Counting Grouse in the Spring
Luise Janniche and her three pointers have been out on the hill a number of times this week to help some of her local estates with their spring grouse counts.
Every spring, during March and the first half of April, estates with grouse moors try to establish how big a stock of breeding pairs there is on their moor so they can get a feel for how well they have overwintered and for the general health of their hill.
In the early spring, grouse start to pair up and form their territories. The cock bird will protect his territory and make every effort to stay within it with his hen. This will then be the area where they nest later in the spring. If you walk across the moor when they are pairing up but before they start nesting, you will be able to see roughly how many breeding pairs you have.
On many estates the count is simply done by a line of people, some with Labradors and Spaniels, walking over the ground counting how many grouse pairs they put up, but many estates use pointers. When you use pointers you also try to walk over the same ground each year and use the same number of pointers to be able to compare the count year by year.
Counting grouse with pointers is a great opportunity to get out with the dogs and brush up on their training. It is also ideal for training a young dog because if the young pointer doesn’t manage to get on point, but instead ‘bumps’ a pair, it doesn’t matter as you can still put the count down in your note book.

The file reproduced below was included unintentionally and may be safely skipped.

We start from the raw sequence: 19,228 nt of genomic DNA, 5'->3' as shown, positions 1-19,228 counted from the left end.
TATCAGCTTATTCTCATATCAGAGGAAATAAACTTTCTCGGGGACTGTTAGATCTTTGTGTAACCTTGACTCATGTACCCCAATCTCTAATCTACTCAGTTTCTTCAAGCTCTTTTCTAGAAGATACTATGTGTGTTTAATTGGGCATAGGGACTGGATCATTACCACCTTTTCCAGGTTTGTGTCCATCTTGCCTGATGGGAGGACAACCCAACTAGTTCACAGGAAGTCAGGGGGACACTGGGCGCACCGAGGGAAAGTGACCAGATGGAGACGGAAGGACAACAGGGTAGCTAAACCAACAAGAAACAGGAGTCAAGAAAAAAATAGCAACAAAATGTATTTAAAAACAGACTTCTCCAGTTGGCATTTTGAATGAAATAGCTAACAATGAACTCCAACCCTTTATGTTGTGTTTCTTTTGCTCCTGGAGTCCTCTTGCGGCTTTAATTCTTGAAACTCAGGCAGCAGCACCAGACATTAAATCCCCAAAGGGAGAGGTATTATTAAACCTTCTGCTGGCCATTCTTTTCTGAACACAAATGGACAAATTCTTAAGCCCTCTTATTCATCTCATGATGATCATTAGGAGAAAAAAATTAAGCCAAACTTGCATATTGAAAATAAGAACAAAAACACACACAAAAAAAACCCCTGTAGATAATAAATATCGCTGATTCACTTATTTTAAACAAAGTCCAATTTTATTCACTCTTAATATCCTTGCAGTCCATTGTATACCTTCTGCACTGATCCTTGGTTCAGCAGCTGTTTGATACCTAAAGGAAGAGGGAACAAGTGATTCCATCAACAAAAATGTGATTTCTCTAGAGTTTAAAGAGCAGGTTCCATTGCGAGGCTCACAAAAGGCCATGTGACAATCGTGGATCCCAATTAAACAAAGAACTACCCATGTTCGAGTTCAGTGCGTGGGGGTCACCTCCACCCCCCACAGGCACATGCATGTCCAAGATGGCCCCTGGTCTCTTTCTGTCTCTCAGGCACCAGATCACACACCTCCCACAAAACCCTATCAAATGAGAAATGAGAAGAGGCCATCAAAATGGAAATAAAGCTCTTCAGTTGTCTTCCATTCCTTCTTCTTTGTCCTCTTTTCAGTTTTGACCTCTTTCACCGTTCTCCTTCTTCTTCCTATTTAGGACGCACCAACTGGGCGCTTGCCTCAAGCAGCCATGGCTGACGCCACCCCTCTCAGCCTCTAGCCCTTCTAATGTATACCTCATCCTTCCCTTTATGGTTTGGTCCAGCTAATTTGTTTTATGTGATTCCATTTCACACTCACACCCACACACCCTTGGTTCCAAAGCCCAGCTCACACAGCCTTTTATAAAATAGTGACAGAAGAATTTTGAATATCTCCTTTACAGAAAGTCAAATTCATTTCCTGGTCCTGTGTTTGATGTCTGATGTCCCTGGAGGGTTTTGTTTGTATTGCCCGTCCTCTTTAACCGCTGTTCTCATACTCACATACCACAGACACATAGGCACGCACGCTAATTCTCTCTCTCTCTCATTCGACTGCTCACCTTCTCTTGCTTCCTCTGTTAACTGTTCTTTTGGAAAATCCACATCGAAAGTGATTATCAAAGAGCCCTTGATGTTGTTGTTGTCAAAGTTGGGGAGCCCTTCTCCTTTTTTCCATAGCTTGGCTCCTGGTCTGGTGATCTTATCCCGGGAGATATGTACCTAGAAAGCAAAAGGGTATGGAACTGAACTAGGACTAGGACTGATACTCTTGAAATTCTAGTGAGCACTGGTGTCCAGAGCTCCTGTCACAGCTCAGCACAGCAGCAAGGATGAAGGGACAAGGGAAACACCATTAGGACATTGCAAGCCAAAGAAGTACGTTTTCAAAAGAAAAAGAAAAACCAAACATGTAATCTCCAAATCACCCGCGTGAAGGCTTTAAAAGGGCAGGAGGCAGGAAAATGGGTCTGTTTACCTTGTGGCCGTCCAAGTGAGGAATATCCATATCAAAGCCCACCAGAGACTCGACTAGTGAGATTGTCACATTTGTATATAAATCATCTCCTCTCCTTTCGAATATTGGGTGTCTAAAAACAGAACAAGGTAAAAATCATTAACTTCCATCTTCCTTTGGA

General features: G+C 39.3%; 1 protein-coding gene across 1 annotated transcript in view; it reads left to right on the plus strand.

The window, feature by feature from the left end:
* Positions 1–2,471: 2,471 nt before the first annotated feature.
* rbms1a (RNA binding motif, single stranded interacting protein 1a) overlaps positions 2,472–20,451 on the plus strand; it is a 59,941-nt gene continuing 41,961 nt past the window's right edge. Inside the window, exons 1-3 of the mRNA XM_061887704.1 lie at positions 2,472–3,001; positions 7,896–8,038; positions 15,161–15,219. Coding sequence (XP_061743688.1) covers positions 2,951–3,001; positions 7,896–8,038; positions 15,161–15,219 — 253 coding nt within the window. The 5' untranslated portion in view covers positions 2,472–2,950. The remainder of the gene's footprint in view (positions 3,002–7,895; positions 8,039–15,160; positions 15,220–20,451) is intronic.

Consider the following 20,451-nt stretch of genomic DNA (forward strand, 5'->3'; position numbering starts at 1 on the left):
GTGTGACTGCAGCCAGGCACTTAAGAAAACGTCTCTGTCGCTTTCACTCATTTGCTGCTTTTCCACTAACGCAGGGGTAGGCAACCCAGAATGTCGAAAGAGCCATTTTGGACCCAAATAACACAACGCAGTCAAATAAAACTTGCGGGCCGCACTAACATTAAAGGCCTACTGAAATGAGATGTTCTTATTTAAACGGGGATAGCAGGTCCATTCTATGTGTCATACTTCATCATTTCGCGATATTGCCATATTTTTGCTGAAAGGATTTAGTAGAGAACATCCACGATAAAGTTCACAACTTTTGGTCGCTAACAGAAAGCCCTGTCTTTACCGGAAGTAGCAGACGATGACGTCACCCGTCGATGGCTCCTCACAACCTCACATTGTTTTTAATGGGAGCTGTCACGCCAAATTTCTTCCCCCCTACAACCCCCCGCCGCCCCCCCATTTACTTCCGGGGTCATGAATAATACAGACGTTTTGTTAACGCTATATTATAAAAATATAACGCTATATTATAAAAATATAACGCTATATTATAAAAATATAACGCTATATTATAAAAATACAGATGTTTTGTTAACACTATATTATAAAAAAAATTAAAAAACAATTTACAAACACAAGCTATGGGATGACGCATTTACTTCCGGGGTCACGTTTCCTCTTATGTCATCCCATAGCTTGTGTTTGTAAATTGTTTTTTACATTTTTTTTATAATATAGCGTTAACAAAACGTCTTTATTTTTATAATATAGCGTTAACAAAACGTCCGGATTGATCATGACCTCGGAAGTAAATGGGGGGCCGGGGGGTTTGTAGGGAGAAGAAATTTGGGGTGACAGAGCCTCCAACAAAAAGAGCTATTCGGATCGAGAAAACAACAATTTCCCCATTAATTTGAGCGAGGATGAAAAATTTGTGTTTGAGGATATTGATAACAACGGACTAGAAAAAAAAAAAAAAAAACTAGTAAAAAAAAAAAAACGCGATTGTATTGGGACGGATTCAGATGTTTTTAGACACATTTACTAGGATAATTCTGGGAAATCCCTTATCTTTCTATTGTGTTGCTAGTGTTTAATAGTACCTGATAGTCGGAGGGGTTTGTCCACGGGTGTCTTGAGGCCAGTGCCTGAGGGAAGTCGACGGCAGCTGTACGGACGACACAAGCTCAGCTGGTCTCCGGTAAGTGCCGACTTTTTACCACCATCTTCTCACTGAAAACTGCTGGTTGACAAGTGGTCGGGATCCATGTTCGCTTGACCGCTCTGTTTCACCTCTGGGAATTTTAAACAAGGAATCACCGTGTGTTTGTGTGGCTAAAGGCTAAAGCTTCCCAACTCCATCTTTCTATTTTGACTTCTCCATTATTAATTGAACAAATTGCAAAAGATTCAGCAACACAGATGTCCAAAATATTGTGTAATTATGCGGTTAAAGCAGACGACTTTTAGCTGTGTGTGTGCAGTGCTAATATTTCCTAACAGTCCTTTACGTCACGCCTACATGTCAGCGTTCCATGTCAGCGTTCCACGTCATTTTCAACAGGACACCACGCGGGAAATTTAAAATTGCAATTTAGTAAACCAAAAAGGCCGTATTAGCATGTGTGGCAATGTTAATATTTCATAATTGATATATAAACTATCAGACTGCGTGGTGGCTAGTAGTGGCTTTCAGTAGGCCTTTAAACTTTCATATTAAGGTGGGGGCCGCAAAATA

The pointer will quarter across the wind at a good, fast pace detecting all the smells with his nose all the time. When he touches a little bit of scent of a grouse (or other quarry), he will quickly locate himself downwind from them and come on point. The point is a rigid stance that the dog takes, holding the birds. An experienced dog knows how close he can stand without scaring the birds so that they flush, but he also knows not to stand too far off, which may tempt the birds to start creeping off. With the dog on point, you can walk up to him and command him to flush the birds. In a counting situation you just check what has been flushed, which is usually two birds, a hen and a cock.
Using the counts
As you go along, counting birds from one point to the next, you can document the finds on a little map to gather an overall idea of where the birds’ territories are and, as importantly, where they aren’t. If birds aren’t populating an area of hill that may indicate an issue in terms of the habitat or in terms of predation which may then determine what action needs to be taken to improve things.
This spring count is especially important to see how things stand after last year’s poor rearing season which resulted in low grouse numbers across large parts of the UK. On one piece of ground that Luise counted last July there was one grouse with one chick and one pheasant. This week she counted 13 pairs of grouse on the same ground which is a positive sign. We just now need a good and normal spring so there is a good hatch and a strong rearing season.